Another aspect of writing is research. Whether you choose to write a work of fiction, a book of recipes, or a self-help book, your book has to convince the reader. They need to feel safe in your hands. A work of fiction may not necessarily need to be fully factual but it does need to be plausible. Therefore if you’re writing about the feel of a gun that’s already out there (i.e. not a fantasy gun) you’ll need to get your facts straight. How heavy is it? What’s the recoil like? How noisy is it when fired? It’s the details that build up the narrative and make your story both gripping and realistic.
Use short sentences. Slash your sentences to around 15-17 words. The danger with long sentences is they contain more than one idea. Multiple phrases slow your reader’s comprehension. Make it easy. Get to the point.
- Write compelling copy. Write for the 8-10 grade level, unless you’re specifically targeting a more cerebral audience. Clear, simple to comprehend copy, encourages your readership to stick with your book to the end.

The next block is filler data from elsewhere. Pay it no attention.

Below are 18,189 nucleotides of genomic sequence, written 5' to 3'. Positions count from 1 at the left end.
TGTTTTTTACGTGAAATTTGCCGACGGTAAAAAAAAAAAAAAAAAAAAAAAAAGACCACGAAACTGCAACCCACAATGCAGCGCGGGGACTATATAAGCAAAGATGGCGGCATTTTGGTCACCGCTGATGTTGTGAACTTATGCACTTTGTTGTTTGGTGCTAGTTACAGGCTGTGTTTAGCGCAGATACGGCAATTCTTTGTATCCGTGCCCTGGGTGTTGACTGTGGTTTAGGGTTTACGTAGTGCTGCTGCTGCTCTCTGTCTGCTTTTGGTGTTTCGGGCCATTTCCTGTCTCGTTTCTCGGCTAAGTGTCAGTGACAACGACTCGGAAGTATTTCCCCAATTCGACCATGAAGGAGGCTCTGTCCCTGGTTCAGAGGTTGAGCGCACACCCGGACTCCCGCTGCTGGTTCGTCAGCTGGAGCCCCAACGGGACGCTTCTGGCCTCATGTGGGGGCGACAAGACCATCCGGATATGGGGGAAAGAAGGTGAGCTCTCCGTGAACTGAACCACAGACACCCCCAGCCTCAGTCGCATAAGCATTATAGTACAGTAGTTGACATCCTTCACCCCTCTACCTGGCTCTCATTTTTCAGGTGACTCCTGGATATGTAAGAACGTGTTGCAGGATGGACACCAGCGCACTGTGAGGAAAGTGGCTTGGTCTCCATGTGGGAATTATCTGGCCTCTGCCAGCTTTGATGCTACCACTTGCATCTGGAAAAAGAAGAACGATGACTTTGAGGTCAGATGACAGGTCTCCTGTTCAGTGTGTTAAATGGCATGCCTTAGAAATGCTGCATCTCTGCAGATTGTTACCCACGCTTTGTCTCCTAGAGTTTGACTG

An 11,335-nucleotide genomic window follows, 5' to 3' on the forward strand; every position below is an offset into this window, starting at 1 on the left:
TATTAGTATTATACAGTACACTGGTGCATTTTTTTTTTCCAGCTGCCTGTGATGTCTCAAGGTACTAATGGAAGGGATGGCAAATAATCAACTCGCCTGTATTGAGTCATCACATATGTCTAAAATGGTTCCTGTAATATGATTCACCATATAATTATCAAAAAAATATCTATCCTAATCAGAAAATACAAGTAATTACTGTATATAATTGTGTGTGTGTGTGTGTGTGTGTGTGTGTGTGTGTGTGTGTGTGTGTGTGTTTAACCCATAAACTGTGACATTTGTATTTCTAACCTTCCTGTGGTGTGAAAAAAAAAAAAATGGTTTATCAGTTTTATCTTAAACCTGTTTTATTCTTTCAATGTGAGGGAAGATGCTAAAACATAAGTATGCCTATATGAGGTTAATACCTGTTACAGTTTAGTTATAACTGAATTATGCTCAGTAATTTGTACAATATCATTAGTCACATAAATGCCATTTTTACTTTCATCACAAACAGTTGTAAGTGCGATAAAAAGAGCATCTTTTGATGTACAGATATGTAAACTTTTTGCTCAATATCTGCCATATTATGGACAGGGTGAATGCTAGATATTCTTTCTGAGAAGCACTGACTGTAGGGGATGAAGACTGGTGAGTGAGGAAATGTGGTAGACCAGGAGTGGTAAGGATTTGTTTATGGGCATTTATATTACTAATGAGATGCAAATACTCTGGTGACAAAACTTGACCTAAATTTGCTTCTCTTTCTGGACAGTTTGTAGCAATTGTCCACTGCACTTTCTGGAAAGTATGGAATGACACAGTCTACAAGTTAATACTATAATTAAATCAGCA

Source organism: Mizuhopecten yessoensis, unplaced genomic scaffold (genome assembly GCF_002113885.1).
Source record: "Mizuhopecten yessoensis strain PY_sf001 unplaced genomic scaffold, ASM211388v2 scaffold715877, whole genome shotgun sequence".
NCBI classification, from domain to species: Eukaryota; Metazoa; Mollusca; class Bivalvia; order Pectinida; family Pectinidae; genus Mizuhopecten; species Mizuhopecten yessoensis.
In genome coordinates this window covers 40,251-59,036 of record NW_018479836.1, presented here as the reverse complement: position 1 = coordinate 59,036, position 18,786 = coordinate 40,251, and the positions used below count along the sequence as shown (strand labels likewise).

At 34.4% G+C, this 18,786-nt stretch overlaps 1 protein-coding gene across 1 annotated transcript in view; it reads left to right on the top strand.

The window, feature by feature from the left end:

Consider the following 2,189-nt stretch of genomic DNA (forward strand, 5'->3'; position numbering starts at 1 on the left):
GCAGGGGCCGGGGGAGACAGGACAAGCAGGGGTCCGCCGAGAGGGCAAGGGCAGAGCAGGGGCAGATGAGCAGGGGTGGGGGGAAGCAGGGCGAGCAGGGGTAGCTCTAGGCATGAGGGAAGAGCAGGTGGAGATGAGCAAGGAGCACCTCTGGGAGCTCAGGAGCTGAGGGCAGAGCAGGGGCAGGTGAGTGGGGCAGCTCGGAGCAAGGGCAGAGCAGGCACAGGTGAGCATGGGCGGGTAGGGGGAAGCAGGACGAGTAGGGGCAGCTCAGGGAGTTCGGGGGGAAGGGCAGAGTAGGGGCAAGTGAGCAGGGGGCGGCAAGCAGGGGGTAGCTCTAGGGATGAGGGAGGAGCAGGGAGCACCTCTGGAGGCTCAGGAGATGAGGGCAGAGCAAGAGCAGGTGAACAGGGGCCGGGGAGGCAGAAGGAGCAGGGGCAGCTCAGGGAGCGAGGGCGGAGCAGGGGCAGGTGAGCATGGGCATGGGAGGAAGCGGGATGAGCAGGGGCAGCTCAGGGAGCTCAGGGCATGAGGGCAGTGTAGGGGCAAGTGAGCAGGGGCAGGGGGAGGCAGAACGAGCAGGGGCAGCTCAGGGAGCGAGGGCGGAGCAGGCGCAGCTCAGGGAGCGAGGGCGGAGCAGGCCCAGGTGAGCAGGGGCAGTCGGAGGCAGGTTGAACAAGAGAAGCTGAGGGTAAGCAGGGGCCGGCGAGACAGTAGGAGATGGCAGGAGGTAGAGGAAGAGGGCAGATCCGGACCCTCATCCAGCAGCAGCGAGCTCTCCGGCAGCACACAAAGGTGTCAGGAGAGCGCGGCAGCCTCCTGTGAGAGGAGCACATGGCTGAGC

- Write with specific details. Do away with generalities. Let reader’s use their senses so they experience size, color, smell, shape, sounds. Some forms of writing are designed to pull people in and reveal the benefits of purchasing your book. If yours is in this category think about the pitch:
Complete this course and improve your income.
Or Complete this course and improve your income, health, lifestyle (and other benefits you specify).
Those extra few words may make the difference between being overlooked and being purchased. Never underestimate the ‘what’s in it for me’ factor.